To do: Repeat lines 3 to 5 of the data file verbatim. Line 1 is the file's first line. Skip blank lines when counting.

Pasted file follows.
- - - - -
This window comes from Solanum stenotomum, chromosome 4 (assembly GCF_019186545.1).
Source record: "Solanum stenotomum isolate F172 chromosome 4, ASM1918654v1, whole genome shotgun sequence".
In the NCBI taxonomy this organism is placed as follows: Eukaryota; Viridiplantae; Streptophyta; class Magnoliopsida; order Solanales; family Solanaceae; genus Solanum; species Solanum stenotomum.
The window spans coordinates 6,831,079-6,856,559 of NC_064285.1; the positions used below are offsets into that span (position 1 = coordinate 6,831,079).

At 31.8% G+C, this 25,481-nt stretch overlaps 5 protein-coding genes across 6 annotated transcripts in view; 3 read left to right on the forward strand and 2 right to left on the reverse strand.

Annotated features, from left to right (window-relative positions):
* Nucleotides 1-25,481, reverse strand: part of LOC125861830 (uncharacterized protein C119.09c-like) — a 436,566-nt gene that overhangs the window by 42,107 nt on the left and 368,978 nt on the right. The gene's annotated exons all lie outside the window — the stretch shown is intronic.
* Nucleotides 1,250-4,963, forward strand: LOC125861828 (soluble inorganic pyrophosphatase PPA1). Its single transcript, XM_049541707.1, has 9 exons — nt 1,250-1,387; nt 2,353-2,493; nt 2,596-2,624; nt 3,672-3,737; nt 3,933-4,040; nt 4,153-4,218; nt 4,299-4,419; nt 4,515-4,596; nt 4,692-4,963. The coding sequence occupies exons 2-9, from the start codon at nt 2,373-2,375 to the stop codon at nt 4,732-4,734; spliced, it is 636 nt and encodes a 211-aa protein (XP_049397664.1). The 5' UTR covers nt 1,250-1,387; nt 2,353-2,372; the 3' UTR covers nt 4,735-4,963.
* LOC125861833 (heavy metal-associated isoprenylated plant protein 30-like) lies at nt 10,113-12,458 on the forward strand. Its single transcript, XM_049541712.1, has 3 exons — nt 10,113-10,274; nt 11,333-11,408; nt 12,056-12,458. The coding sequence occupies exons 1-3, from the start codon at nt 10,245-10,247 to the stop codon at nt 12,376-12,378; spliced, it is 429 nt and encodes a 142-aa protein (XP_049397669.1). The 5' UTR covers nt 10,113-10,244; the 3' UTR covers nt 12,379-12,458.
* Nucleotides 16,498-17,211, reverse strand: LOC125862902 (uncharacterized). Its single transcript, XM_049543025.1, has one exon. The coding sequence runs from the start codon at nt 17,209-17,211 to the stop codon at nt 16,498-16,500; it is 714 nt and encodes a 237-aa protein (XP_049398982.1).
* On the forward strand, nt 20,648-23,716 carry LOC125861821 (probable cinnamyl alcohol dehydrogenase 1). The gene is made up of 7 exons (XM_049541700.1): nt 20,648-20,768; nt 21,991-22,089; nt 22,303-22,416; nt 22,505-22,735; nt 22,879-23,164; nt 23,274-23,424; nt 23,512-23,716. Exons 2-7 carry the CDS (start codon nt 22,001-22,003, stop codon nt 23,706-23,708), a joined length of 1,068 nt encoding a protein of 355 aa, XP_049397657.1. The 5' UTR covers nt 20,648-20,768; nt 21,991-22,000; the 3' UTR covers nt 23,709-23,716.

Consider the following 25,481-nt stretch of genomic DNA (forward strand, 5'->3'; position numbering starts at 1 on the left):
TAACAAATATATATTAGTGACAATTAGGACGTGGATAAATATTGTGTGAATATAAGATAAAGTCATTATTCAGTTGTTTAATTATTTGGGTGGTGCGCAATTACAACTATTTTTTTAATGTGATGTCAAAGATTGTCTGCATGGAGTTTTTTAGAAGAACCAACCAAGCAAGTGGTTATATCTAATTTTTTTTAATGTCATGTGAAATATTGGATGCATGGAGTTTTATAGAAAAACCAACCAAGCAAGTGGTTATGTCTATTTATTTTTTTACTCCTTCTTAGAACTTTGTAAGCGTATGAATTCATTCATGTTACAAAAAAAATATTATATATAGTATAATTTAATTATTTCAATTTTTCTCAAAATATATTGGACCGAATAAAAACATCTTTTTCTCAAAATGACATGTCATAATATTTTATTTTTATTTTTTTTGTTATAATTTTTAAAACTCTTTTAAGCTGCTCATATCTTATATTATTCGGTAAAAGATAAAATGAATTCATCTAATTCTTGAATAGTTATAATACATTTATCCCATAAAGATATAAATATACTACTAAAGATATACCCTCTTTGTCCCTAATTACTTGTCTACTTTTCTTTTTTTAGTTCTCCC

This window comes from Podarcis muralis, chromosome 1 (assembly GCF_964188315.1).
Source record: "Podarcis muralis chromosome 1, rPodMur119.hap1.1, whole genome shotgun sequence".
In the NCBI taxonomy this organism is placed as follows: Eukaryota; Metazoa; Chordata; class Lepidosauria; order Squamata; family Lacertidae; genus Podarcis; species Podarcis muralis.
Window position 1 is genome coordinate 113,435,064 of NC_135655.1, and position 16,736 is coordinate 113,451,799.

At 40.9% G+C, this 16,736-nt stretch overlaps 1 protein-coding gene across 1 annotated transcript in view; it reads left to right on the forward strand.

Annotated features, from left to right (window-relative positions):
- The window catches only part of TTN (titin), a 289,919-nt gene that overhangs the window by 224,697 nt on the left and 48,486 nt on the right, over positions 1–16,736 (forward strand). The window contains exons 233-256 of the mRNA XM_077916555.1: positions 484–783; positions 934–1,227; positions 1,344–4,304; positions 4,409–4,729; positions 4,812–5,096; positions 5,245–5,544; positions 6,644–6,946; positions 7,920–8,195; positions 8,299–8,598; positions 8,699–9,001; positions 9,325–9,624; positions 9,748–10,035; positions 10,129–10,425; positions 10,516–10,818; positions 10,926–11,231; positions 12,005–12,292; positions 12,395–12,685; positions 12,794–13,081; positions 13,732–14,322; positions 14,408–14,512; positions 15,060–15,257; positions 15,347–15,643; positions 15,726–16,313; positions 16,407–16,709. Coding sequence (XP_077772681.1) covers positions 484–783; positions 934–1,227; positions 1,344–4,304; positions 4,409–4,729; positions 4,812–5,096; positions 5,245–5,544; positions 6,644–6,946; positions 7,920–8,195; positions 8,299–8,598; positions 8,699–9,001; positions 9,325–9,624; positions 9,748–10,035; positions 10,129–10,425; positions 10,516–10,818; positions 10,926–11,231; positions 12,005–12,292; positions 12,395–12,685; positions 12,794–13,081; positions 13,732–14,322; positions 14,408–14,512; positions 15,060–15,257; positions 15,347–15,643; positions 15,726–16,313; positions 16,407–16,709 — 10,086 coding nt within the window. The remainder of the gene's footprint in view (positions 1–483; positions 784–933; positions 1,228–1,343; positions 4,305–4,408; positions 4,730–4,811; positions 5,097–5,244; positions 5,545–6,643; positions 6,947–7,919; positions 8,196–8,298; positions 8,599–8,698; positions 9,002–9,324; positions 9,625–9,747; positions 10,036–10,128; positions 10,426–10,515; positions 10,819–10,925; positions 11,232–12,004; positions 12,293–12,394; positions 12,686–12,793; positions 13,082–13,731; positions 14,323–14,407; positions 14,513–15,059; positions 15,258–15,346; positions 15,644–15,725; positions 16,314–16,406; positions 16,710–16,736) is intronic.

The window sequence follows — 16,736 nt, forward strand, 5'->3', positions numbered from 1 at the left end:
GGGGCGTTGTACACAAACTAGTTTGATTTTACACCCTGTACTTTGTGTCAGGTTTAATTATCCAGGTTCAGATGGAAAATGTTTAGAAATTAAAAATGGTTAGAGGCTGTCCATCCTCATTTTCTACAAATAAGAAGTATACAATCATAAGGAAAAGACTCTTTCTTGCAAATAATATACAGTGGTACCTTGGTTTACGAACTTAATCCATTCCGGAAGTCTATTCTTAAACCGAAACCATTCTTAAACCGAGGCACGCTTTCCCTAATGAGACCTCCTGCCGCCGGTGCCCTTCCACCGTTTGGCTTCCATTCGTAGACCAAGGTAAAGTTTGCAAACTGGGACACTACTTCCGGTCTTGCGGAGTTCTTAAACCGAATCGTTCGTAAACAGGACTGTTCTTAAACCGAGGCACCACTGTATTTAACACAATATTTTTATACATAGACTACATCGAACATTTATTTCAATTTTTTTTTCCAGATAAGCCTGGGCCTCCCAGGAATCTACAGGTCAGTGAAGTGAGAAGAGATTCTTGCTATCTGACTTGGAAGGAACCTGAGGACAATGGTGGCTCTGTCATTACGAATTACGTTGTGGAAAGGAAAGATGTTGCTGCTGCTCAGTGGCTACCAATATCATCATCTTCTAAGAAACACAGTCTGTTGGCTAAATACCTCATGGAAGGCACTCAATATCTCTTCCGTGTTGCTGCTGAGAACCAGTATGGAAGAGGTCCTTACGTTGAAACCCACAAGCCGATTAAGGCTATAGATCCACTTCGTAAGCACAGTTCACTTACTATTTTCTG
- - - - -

In the NCBI taxonomy this organism is placed as follows: Eukaryota; Viridiplantae; Streptophyta; class Magnoliopsida; order Solanales; family Solanaceae; genus Solanum; species Solanum stenotomum.
The window spans coordinates 6,831,079-6,856,559 of NC_064285.1; the positions used below are offsets into that span (position 1 = coordinate 6,831,079).

At 31.8% G+C, this 25,481-nt stretch overlaps 5 protein-coding genes across 6 annotated transcripts in view; 3 read left to right on the forward strand and 2 right to left on the reverse strand.